This summer, the power of a Peanut Butter and Jelly Sandwich was made known. (First shared over at (in)courage.)
Beauty amidst broken

Steam radiated throughout the air and sweat rolled down places my deodorant would never reach. I don’t know why I even bothered applying it that week because the putrid smells rising up all around me banished any attempt at hygiene.

I spent a week walking the streets of downtown Atlanta.

Armed with sacks full of PB&Js and water, we meandered through parks and side streets. We rode the subway and sat on curbs. We picked up trash, drug paraphernalia, bottles, and a host of unmentionables. Then we sat again.

Curled up on the curb, we made new friends with those who lived on the streets. We swapped stories, shared life, and broke bread. What started as an offer of a cold drink on a scorching day bridged the awkward gap that age, circumstance, and glaring differences might have otherwise divided.

beautiful art work under bridges

It was on the third day that we met.

I saw her leaning up against a light post — alone, unkempt — with tension and burdens bound in her face and body language.

I broke the ice with my water and sandwiches. We exchanged small talk for a few minutes, but the Lord knew this was a heart needing to unburden itself, so I tiptoed deeper into conversation.

She looked into my eyes and responded, “You wouldn’t understand.” I translated her message as, “We have different backgrounds, different socioeconomic standings, different skin color, and more. I don’t want to talk.”

As I placed my hands on her shoulders and looked her in the eyes, our spirits joined. Slowly she opened up about her children. Specifically, her own beloved, addict daughter now giving her twin grand baby girls at just 19. Tears rolled down her cheeks. Unbridled emotion poured out, devastated with the hold that poor choices had over her daughter.

I put my arms around her and cried with her. I cried for her children. I cried for my own of the same age. I grieved over the stronghold that grips our next generation and I prayed. I prayed till my bones rattled and I shook my fist at the devil, “NO MORE! You cannot have our babies!”

In the midst of the bustling city, with horns blazing and smells polluting, this cracked sidewalk held two mommas sharing the same heartbeat.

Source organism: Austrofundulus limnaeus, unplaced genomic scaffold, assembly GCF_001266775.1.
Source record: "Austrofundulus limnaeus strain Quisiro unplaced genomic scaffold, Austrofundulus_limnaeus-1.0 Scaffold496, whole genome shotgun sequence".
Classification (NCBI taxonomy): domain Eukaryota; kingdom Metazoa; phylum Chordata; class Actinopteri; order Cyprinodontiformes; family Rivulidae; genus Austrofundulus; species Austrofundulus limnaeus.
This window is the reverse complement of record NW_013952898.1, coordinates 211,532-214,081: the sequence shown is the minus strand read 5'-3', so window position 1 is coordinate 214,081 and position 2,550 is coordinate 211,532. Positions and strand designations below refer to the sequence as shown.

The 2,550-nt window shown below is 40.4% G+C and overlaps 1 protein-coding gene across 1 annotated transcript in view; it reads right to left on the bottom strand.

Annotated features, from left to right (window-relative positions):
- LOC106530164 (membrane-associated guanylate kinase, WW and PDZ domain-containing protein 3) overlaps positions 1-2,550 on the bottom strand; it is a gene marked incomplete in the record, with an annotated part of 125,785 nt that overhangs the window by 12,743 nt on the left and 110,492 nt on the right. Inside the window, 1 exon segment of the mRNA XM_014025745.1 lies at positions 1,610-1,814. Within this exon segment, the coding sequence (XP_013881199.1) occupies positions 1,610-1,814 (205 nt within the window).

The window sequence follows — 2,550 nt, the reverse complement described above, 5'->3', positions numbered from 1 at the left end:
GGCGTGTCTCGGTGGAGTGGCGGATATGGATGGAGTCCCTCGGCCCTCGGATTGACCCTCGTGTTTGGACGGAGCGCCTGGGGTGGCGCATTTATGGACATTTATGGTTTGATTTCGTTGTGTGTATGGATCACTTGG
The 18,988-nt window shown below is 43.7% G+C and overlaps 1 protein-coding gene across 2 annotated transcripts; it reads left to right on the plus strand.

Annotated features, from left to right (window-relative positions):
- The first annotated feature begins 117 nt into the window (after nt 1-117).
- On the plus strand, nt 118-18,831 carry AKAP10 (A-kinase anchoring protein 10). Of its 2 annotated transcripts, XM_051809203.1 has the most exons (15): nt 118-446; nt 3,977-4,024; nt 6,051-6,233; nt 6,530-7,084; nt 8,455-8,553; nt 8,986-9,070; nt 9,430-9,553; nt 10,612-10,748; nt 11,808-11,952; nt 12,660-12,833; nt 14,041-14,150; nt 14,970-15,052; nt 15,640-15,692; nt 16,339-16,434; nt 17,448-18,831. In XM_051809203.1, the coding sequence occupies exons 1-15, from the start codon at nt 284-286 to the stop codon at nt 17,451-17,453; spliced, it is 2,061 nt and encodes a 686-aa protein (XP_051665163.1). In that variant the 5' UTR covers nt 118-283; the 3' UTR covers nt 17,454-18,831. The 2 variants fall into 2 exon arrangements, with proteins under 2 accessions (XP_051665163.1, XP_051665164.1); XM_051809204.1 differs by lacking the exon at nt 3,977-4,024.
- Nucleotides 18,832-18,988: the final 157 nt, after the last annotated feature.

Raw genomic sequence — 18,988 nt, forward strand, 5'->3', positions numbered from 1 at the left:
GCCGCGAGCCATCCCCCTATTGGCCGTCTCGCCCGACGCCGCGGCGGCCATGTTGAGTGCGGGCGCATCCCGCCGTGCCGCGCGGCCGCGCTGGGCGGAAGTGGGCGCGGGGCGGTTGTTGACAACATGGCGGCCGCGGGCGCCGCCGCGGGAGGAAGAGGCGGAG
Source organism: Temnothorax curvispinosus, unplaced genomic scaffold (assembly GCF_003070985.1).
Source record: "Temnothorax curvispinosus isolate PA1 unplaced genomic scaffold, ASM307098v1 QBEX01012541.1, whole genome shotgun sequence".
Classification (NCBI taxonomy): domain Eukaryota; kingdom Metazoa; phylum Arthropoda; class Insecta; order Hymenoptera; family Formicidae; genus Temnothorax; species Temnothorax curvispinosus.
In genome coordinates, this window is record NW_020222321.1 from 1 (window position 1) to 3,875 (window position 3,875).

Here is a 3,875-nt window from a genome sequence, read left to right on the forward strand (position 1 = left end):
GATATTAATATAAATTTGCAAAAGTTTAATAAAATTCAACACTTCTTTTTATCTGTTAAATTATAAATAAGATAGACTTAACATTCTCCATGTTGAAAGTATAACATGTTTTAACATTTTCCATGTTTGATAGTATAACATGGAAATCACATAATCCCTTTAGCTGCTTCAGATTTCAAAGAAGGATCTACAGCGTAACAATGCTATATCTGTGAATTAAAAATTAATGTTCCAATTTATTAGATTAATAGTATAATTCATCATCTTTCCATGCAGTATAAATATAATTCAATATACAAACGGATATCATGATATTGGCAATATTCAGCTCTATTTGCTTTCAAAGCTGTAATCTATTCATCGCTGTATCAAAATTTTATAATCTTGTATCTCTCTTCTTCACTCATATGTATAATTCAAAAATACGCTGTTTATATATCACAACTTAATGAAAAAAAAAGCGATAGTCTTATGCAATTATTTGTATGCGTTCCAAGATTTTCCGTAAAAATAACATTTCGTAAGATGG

Strangers moments ago, but now joined in longing, seeking, and storming the gates of heaven for the hearts of our children.

Everything in me wanted to fix this! To do something. To make her hurt disappear, but I couldn’t fix the situation. I was helpless. She was helpless. And at this moment in time, the Lord brought two helpless mommas to the feet of the Cross in complete abandon to our own inadequacies. I felt her suffering and she felt mine.

Our commonalities striking in the moment. Two sisters who are better together. 

That week changed me in profound ways. When I wrestle through the root problems and struggles of street homelessness, I’m convicted of this. We are ONE BODY in Christ!

For me, being the hands and feet of Jesus didn’t just mean extending hands to the outcast on my terms and on my schedule. It meant slowing down enough to stop, to see, to hear, to empathize and to cross the great divide that society has manufactured.

When I slowed down, I met a dear friend that day. Her name is Carmen and I think of her often. I pray for her often.

clouds in the city

incourage beauty

The Lord revealed so much to me that week.

In the midst of brokenness, I found beauty in every hidden crack and crevice. It’s there, every day. If we just seek it out.

Would you join me in prayer for Carmen and her family?

“Then the King will say to those on the right, ‘Come, you who are blessed by my Father, inherit the Kingdom prepared for you from the foundation of the world. For I was hungry, and you fed me. I was thirsty, and you gave me a drink. I was a stranger, and you invited me into your home. I was naked, and you gave me clothing. I was sick, and you cared for me. I was in prison, and you visited me.’ Then these righteous ones will reply, ‘Lord, when did we ever see you hungry and feed you? Or thirsty and give you something to drink? Or a stranger and show you hospitality? Or naked and give you clothing? When did we ever see you sick or in prison, and visit you?’ And the King will tell them, ‘I assure you, when you did it to one of the least of these my brothers and sisters, you were doing it to me!'” {Matthew 25:34-40, NLT}

In our office, on our street corner, in our grocery store, let’s bridge this great divide.

For as long as we’re on this side of heaven, we’re all “homeless.”

Making Care Packages for Homeless

Would you like a practical application for reaching out to the homeless in your community? Make some Care Packages for the homeless to keep in your car.

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